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A Solution for the Picky Eater: Multicultural Recipes

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Picky eaters are not confined to children alone. Many finicky children grow up into adults who are averse to eating anything beyond the ubiquitous mac ‘n cheese, hamburgers, pizza, spaghetti, etc. In nutrition education, a common school of thought is to only choose program recipes that reflect the cultural background of the participants. But, there is another approach to broadening the palate of a picky eater that is not an uphill battle.

For many years we’ve effectively used multicultural recipes in our school and community programs, inviting participants of all ages to have an ‘open mind’ and an open mouth.  A sense of adventure is stirred up in participants when an announcement is made that the experience will be an exotic culinary exploration. This approach ignites curiosity and prepares participants to ‘think different’ and expect radically new flavors as well. In fact, when we surveyed elementary and middle/high school students about their favorite aspects of our program, over 75% report they love the opportunity to broaden their horizons about the kinds of foods that are ‘out there’ and learn how to cook with them.

During one of our typical family cooking classes, Thai Inspired Fish Chowder was on the menu. A parent was shocked and asked why we were not teaching his kids to make something they would enjoy, like ‘mac n cheese’. He was adamant that his kids would not eat fish, herbs or lima beans. We had confidence in our approach and by the time his children squeezed the last lime, chopped three types of herbs and helped season their soup, they were excited to enjoy it. That same dad was thrilled and surprised to let us know his kids had three helpings!

So let’s explore this strategy by breaking it down into four steps.

  1. Collaborative Planning
    Who says the primary cook or program leader has to do all the planning too?  Instead, invite picky eaters to help select the cuisine and culture that everyone will explore together. If possible, include them in the entire planning process, such as shopping for ingredients, looking up cultural references and discovering the ‘whys’ of how a culture’s cuisine and recipes evolved the way they have. Families (or groups) can rotate among members to choose the cuisine for the next meal. It’s clear that at regular intervals, each participant can choose a culture they would like to explore. After a few weeks of unfamiliar cultures and ingredients, you can then begin to draw on the heritage of the participants.  Ask them to share their family recipes and together discover ways to enhance their dishes by adding more flavor through additional vegetables. Learning about nutrition becomes more exciting and interactive when highlighting their own cultures.

  2. Strategic Recipe Selection
    Choose (or suggest others choose) a recipe that has a bold flavor profile; the goal is to wake up the palate of the picky eater in a pleasurable way. If the end-product is delicious, then the picky eater will eat it. Ask yourself what flavors do your picky eaters typically like (e.g. if they like tangy things, choose a sweet and sour soup or something that has lemon or lime flavors). Make sure the seasonings in the recipe can be adjusted to taste (e.g. make it more or less spicy), and teach your picky eaters to build the flavor and seasons to their preference - the more control they have, the more comfortable they will feel.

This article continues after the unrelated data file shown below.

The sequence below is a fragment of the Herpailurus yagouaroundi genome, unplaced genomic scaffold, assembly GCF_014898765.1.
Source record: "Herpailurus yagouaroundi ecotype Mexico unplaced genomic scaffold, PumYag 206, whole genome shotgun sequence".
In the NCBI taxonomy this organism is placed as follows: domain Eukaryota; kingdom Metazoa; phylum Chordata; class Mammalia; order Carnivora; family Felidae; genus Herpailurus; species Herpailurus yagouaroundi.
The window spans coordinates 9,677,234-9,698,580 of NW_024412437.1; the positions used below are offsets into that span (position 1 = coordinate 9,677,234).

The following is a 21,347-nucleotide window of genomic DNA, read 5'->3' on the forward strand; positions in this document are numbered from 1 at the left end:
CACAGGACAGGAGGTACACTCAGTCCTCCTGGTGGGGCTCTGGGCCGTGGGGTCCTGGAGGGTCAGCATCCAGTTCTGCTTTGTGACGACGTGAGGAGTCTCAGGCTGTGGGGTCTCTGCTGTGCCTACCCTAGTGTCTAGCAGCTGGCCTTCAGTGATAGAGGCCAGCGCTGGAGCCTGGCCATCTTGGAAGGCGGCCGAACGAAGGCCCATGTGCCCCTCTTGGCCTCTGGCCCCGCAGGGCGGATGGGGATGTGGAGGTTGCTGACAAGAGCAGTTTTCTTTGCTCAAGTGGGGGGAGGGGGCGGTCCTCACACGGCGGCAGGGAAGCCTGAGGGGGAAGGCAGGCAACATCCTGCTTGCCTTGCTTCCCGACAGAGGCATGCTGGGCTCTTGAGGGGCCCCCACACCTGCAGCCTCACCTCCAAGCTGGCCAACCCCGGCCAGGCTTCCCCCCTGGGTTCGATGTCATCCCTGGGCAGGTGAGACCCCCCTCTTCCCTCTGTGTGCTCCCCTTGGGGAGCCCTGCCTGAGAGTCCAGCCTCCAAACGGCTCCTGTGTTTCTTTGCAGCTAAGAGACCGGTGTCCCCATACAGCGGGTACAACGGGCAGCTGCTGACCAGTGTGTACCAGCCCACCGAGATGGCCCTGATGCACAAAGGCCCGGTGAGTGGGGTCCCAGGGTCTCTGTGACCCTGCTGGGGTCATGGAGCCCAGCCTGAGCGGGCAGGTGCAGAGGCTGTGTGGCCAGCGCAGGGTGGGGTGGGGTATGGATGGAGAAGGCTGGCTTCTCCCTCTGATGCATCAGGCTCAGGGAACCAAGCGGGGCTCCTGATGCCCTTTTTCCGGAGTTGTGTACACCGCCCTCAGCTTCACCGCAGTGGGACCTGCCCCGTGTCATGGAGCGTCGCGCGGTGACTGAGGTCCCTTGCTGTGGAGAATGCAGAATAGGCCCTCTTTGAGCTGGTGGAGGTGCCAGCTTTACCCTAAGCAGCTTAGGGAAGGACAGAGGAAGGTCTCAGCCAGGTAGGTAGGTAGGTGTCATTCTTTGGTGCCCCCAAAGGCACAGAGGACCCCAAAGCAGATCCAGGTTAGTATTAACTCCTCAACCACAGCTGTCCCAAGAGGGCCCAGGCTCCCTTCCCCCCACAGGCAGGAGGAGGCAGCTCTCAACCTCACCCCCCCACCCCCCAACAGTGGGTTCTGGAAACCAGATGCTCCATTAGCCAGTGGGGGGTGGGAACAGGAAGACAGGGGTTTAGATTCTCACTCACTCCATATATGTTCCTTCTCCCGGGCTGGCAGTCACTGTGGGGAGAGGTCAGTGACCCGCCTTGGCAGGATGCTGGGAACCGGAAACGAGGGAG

1. Make it a Routine
    Expanding the palate of a picky eater takes time, so it’s important to be patient and to have fun while exploring new dishes and cuisines together. Create new habits and build and maintain progress by gradually awakening the palate meal by meal in a predictable way, rather than a once-off occasion or class. The more often a picky eater is exposed, the more likely they will begin to enjoy new flavors and textures.  

  1. Success with One Pot Meals
    At FamilyCook Productions we swear by one-pot disheslike a stir fry, curry, or stew instead of a segmented meal format like meat+vegetables+starch. There are two major reasons why: 1) it helps overcome intimidation factor of a pile of vegetables;  and 2) this strategy addresses the negative feelings that kids might have about certain foods touching each other (e.g. cold slaw touching meat loaf). One pot dishes usually offer plenty of ingredients that need to be broken down, making for lots of jobs to keep children engaged and feeling proud to contribute.

Try This

To start putting these ideas into practice, check out this favorite FamilyCook recipe and from our founder’s primer for families dealing with picky eaters and one from Jamie Oliver - happy exploring!

Scandinavian Barley Salad with Apples

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Super-tasty miso broth

 What are some solutions your family or program have used to satisfy picky eaters?

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From Denmark to the Farmers’ Market

I have been so lucky as to be a part of the FamilyCook Productions team through my nutrition internship, and what an experience it has been. Today I went to Hammarskjold Plaza farmers’ market, and I literally felt like I was 7 again and walking into the biggest candy store. From a Danish viewpoint the variety of vegetables was an incredible experience. I had never seen so many different types of kale or squash in my life! There were so many different colors and shapes, and I felt so inspired to make a delicious kale salad with my very new friend the beautiful Russian kale. 

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It is so easy to get inspired when you go to the farmers’ markets, there is something magical about shopping your produce from the hands of the farmers that have nurtured these fruit and vegetables to growth. I feel like I was shopping for delicious vitamins that would fill my body with all the energy and excitement we all need for life. The greatest gift you can give yourself is good nutrition from these amazing fruit and vegetables.